But recently, she had a disagreement with the boy’s mother, and she hasn’t spoken to him since. She even missed his 18th birthday party. Every night, Mary thinks about calling him, but hasn’t yet.
Pennie Dowdy, 62, her neighbor and friend of 10 years, said Mary stops by every single day, sometimes even two or three times, for a cup of coffee and a visit.
The two met years ago when they went to a class about cleaning with green products at the Alliance Neighborhood Center where Dowdy’s daughter, Kim, taught.
Dowdy recently moved into Alliance Towers. Living right next door to each other makes it convenient for Mary to stop by and chat with Dowdy, who can’t get around as easily in her wheelchair.
“I think our friendship helped both of us,” Dowdy said.
Mary was the only person Dowdy knew in the building, and Dowdy is always willing to keep her friend company, chatting about their shared passion for crafting.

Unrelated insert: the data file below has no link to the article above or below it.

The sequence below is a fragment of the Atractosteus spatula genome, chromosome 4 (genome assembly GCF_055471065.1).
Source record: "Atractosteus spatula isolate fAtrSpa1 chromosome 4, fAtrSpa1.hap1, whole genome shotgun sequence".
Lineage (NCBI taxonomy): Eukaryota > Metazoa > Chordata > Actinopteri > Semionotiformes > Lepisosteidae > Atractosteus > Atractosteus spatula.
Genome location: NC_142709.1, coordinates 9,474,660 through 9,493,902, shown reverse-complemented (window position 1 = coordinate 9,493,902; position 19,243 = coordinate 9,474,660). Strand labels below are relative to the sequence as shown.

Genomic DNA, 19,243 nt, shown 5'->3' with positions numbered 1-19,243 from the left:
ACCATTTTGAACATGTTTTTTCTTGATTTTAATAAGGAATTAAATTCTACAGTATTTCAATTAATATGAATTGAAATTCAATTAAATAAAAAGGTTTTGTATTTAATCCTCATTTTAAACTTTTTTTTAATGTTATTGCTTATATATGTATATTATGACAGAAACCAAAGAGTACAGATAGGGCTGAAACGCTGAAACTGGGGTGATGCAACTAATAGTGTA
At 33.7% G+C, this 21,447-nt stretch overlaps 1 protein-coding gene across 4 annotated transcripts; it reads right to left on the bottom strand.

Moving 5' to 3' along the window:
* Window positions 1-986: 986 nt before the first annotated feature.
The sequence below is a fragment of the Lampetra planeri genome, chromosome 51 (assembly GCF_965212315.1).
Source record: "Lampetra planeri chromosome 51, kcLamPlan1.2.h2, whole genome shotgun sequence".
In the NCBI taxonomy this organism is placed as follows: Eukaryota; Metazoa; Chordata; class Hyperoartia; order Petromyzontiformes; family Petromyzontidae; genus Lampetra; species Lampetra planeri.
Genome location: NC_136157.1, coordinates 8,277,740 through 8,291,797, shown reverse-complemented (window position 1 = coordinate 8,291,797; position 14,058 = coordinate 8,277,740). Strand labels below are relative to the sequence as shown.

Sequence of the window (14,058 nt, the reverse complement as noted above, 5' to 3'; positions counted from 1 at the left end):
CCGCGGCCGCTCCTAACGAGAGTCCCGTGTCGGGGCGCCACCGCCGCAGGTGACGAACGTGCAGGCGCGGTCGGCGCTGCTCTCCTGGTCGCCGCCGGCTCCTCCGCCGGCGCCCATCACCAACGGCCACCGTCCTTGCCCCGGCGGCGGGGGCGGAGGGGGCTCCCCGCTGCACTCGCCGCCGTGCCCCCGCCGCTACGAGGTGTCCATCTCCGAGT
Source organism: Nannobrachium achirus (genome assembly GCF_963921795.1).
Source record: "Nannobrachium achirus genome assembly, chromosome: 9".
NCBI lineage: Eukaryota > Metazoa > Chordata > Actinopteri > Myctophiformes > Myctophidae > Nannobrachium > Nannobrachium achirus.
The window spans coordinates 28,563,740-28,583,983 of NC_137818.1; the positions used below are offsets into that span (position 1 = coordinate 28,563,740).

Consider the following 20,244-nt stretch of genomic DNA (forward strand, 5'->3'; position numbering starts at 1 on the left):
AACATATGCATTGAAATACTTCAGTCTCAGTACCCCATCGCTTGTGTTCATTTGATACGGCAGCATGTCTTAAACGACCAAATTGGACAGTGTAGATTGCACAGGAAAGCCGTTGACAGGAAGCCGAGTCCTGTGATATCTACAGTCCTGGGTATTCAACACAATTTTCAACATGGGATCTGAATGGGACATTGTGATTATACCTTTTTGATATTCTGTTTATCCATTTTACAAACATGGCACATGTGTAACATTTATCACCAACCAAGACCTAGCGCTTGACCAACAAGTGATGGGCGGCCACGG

Dowdy went on to talk about how active Mary is, walking all over town with her little purple backpack and cane. Dowdy said Mary even started volunteering to help those at A Place for Mom, an Alzheimer’s care center in Alliance, by doing crafts.
Although she’s motivated, even Mary has her bad days when the weather and her lack of visitors weighs heavily on her and disrupts her mood.
“Sometimes I think she’s depressed. She doesn’t do well on days it’s not sunny,” Dowdy said.
It’s been about 12 years since Mary stopped working, and she’s starting to feel age creeping up on her in various ways from her cataracts to a damaged rotator cuff in her left shoulder.
“I’m tired, and I don’t feel good,” she said, brushing one of her thin hands against the other resting on her leg. Still, she counts herself as fortunate compared to other seniors.
“I’m lucky. I only have to take blood pressure medicine,” she said.
Mary’s thin, bird-like frame was outlined against the glass doors by the soft glow that filled her apartment’s lobby. Her straight, snow-white hair was like corn silk as it swept her narrow shoulders.
To a passer-by who has never heard the soft-spoken story of her life, the woman in the rose-patterned shirt might be anyone’s grandmother – instead of no one’s.
TheNewsOutlet.org is a collaboration between the Youngstown State University journalism program, Kent State University, The University of Akron and professional media outlets including, WYSU-FM Radio and The Vindicator (Youngstown), The Beacon Journal and Rubber City Radio (Akron).